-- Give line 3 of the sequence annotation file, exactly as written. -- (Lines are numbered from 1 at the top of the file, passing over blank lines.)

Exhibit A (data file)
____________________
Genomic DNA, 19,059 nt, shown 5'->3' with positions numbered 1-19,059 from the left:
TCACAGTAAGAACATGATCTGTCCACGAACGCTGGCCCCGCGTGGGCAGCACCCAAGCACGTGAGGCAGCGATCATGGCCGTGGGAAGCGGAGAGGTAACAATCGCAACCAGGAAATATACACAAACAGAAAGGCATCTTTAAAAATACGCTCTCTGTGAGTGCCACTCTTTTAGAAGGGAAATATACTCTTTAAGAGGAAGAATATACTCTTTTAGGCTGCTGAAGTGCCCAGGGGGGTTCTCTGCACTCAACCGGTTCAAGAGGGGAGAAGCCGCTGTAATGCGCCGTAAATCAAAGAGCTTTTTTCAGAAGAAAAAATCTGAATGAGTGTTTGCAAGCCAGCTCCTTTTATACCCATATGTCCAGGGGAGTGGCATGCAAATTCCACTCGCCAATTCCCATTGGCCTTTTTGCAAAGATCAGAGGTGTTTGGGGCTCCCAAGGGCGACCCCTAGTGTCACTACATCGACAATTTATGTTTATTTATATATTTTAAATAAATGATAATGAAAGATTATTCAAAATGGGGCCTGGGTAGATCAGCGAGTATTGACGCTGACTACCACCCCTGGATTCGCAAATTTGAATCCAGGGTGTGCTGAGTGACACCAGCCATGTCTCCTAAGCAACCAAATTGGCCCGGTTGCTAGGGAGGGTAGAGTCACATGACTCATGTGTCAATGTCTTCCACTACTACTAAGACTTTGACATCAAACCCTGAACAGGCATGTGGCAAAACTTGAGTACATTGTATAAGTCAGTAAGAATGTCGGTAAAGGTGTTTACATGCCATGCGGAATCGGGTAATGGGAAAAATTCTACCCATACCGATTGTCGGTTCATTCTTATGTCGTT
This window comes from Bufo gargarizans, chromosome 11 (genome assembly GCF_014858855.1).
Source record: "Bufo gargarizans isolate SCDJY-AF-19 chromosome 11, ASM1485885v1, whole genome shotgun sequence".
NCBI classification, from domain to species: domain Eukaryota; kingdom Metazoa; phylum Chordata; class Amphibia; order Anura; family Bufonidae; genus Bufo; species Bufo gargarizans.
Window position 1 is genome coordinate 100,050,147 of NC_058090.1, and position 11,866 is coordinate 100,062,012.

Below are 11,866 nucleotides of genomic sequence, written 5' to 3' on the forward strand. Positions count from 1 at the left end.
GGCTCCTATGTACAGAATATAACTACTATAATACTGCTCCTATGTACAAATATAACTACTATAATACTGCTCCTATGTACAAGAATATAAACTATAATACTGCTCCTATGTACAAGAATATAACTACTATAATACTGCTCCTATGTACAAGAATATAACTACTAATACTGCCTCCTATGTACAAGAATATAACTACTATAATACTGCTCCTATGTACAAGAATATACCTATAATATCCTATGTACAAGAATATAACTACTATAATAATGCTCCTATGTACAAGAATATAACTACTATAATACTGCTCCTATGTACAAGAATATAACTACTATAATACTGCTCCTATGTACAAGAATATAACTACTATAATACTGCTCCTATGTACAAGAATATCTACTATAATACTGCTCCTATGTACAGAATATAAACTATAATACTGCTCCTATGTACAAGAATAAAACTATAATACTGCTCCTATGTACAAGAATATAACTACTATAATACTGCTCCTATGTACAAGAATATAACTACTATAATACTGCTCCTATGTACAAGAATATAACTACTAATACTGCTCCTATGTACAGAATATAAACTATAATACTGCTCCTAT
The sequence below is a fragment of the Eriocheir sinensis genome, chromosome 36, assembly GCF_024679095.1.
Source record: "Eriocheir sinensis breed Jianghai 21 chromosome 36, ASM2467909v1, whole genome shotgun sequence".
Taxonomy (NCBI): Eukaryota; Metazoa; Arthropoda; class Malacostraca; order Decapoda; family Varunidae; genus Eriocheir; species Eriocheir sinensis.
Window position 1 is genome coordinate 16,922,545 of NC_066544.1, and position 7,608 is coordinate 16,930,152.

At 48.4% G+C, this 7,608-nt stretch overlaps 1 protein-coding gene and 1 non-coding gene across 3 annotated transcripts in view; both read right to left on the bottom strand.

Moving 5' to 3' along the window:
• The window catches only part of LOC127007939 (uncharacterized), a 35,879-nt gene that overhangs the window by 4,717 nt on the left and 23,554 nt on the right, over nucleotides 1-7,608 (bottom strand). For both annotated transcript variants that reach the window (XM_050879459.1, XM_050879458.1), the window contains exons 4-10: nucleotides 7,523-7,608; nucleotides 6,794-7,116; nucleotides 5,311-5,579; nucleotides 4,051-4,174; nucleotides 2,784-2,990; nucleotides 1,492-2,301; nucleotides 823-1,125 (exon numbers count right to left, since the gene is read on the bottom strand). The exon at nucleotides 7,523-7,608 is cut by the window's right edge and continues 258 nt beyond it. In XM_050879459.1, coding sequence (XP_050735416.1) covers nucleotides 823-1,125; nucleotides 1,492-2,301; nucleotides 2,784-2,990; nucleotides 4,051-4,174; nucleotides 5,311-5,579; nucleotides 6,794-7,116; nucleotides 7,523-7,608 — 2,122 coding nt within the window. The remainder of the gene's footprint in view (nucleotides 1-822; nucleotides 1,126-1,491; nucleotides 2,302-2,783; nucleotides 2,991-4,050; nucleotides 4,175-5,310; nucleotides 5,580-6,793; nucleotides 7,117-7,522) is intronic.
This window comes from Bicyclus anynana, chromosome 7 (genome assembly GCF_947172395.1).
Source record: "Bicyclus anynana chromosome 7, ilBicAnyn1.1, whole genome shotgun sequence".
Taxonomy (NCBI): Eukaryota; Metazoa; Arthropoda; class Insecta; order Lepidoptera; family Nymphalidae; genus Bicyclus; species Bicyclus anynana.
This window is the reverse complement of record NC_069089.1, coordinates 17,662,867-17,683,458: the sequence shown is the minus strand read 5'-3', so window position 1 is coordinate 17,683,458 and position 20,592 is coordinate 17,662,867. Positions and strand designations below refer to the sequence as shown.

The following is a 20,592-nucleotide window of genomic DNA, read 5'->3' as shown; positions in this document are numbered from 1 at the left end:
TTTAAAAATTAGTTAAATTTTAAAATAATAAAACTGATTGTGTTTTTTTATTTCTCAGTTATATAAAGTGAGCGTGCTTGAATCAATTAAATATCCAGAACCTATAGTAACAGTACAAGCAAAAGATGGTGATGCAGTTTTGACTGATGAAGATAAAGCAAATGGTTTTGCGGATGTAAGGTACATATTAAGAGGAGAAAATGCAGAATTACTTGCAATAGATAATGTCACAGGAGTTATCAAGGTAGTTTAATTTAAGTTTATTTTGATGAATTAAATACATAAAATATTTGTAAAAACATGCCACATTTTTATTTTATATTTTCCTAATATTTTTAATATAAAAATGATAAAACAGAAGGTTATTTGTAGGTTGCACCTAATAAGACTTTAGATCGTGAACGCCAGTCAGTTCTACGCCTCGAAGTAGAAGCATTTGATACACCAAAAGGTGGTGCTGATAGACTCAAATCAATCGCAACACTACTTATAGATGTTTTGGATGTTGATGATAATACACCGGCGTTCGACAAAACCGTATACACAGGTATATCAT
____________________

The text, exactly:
This window comes from Bufo gargarizans, chromosome 11 (genome assembly GCF_014858855.1).